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My review of my Kawasaki ZRX1200

By Richard Morris -

First rides & tests

 23 November 2006 14:17

Kawasaki claim 122PS and 112Nm of torque for the ZRX. In English that’s 120BHP and 82½ ft/lb, almost certainly measured at the crank. Dry weight is 223kg (plus 4kg for the half-faired S version). Compare that with a Suzuki GSX-R1000 (161BHP at the rear wheel and 166kg) and it’s clear that the ZRX is no pocket rocket.
Looking at the bike in the showroom, it looks like it’ll be a handful, but looks can be deceptive: whilst it may be a heavy old lump, it’s smaller physically than it looks.
I’m 6′ tall or thereabouts and 14½ stones.

As with most halfway decent bikes these days, 0-60 times are largely irrelevant: quicker than nearly anything four wheels - I’d guess at around 3½ seconds. Top speed? Who knows? I’ve seen 145mph on the clocks sitting up, but take a look at that riding position and the tiny fairing. How long would you want to be maxing it out on that? If top speed’s your priority then look elsewhere: musclebikes, naked bikes and retros are not for you. The ZRX1200R’s bikini fairing and upright riding position dictate a comfortable cruising speed of around 90mph where you can leave it in top gear and just cruise along riding on a wave of torque. With a redline at 10,000rpm, maximum power is delivered at around 8,500rpm and maximum torque at around 6,500rpm, so it can be a very relaxing ride rather than a frantic scream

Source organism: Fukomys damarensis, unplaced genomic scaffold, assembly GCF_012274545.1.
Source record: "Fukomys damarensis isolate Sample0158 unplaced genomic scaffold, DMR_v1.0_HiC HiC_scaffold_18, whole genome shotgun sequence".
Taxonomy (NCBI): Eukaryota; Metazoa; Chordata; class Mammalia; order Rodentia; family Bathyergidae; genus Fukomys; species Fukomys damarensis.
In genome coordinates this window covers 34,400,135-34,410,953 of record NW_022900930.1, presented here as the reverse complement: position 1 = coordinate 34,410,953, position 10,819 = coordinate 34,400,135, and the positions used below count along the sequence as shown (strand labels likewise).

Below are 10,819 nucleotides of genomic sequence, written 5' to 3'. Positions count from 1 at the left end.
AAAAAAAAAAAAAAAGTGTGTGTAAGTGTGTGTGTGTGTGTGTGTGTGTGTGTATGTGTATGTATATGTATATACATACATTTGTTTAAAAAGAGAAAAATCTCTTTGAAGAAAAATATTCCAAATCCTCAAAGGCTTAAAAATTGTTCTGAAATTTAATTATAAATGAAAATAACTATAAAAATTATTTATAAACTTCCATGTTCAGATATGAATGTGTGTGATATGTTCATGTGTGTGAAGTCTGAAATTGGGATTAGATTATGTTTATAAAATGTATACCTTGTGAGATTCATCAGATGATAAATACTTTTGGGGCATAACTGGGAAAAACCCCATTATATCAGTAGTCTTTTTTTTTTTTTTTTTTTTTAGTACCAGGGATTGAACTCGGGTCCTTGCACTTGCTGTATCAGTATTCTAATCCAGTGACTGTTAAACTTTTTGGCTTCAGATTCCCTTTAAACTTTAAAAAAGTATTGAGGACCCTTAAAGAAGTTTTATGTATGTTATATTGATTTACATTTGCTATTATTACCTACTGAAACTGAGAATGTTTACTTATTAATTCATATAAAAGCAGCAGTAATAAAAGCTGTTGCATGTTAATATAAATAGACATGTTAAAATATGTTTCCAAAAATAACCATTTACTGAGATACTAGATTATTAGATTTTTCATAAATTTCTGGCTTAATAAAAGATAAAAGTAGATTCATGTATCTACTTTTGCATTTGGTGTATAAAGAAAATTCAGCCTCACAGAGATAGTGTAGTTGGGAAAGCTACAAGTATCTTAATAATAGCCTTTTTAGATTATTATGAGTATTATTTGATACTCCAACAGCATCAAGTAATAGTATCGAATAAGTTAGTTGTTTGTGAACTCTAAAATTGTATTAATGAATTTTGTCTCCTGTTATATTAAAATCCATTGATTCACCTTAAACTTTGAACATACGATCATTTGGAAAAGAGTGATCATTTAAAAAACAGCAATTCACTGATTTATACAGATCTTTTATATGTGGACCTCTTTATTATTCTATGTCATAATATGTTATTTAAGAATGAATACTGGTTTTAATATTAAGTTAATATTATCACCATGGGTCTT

When you want to hustle, though, it picks up its skirt and rocks! I use the ZRX for trackdays and take onboard footage when I can. Oh, and it’ll wheelie on the throttle in first so it’s no fat slag.
The ZRX1200R comes with two catalytic converters, one welded into the header pipe collectors and one in the silencer (which gets exceptionally hot - beware!). This, coupled with the Old Skool carbs and emissions gubbins, means that replacing the end can with a quality one or, better still, a full system will give you more than a few extra horses: with a Dynojet kit - no namby-pamby fuel injection here - freer-flowing air filter, the removal of the “snorkel” on the side of the air box and fitting a decent full system (Akrapovic is preferred), power rises from 112bhp to the low 130s at the rear wheel.